HAILEY • Ten years ago you had to ride old mountain and logging roads if you wanted to mountain bike in Hailey.

Now there are 22 miles of trails specifically designed for mountain biking and more on the drawing boards.

Bureau of Land Management Idaho State Director Steve Ellis marked the completion of the initial phase of the Croy Creek trail system this past weekend by leading two dozen mountain bike fans on a ride beginning at the trailhead west of Hailey and ending with a run down the new Punchline flow trail.

“It all started in 1998 when we contacted the Shoshone Field office requesting some trails in Hailey. Bill Baker, who’s now the BLM Twin Falls district manager, agreed to help and we were off and running,” said Chris Leman, who at the time headed up a grassroots organization called Big Wood Backcountry Bicyclists.

The BLM worked with Blaine County Recreation District and the county to cobble together a $80,000 grant that the Idaho Department of Parks and Recreation collected from offroad vehicle gas taxes with another $10,000 from Big Wood Backcountry Bicyclists and yet another $10,000 from a memorial fund honoring Whit Henry, an avid bicyclist who was killed in an automobile accident.

It then used some of President Barack Obama’s stimulus money this summer to build a new flow trail crammed with roller coaster-like dips, drops and berms that bicyclists can bank off.

The trails have made a huge impact on the recreational scene in the Wood River Valley, said Leman. They allow Hailey and residents to access bikes from home without having to drive to Ketchum and Sun Valley to access trails. And they provide early and late season biking when trails to the north are still covered with snow.

“They’re hugely popular,” Leman said. “The BLM estimates they had 5,000 visitors their first year of operation. You can go out on a spring afternoon and see 50 other people riding.”

In addition, the trails have attracted people from out of town who then visit Hailey’s restaurants and bike shops, said Billy Olson, who owns the Powerhouse bicycle shop and café in Hailey.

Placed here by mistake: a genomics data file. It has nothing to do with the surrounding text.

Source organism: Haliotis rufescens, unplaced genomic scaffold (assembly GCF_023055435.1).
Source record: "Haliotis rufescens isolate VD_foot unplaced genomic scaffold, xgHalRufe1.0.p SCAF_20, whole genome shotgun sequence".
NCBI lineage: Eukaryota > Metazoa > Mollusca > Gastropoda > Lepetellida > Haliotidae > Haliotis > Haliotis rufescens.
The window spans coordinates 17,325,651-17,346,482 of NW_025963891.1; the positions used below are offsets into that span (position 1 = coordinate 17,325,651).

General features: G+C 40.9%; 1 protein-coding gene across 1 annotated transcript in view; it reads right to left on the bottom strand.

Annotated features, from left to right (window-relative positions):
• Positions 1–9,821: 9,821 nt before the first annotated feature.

Chip Deffe, who owns Sun Summit South bicycle shop, says he’s seen a resurgence in mountain biking among Hailey residents who had given up mountain biking after moving from Ketchum where they could swing one leg over their bike in their driveway and be on a trail in 10 minutes. And those people are buying new bikes to replace their antiquated equipment.

A Wall Street Journal article on flow trails brought additional riders from all over the country to Hailey to try the Punchline this summer, he added.

“There’s a reason there’s 13 cycling shops in this valley,” he said. “We’re on the radar. We have people come from all over the world to ride here.”

The International Mountain Biking Association has designed additional trails for the Quigley Canyon area, dependent on whether a proposed housing development there moves forward. And the BLM has announced plans to put in a couple more flow trails in the Croy Trail Network.

The BLM is also considering a trail that would go from the Hidden Valley Trail in the Croy Trail Network to the old Red Elephant mine site up to Wolftone where it would connect to Forest Service trails in the Deer Creek area.

“What we’re missing in the Croy Trail Network is longer rides. That eight-mile connector trail would offer that capability and it would provide a useful connection to other trails for both bikers and motorized users,” said Leman.

Ellis pointed to a recent Interior Department study that shows recreation in Idaho now accounts for more public land-associated jobs than other major uses of those lands combined.

“Folks increasingly choose to live in places like the Wood River Valley because they want to be close to recreational opportunities,” he said. “This trail project is a great example of how the BLM can navigate the changes that can accompany that fact.”

Deffe noted that there’s plenty of room in Croy Canyon to build more trails. But he’d like to concentrate more on hand-built and cross-country trails, rather than the wider bull-dozed and flow trails.

“For every dollar you put into building a cross-country trail, it costs $3 to build a flow trail,” he said. “And the cross-country trails honor our tradition of multi-use trails open to horseback riders and hikers as well as mountain bikers.”

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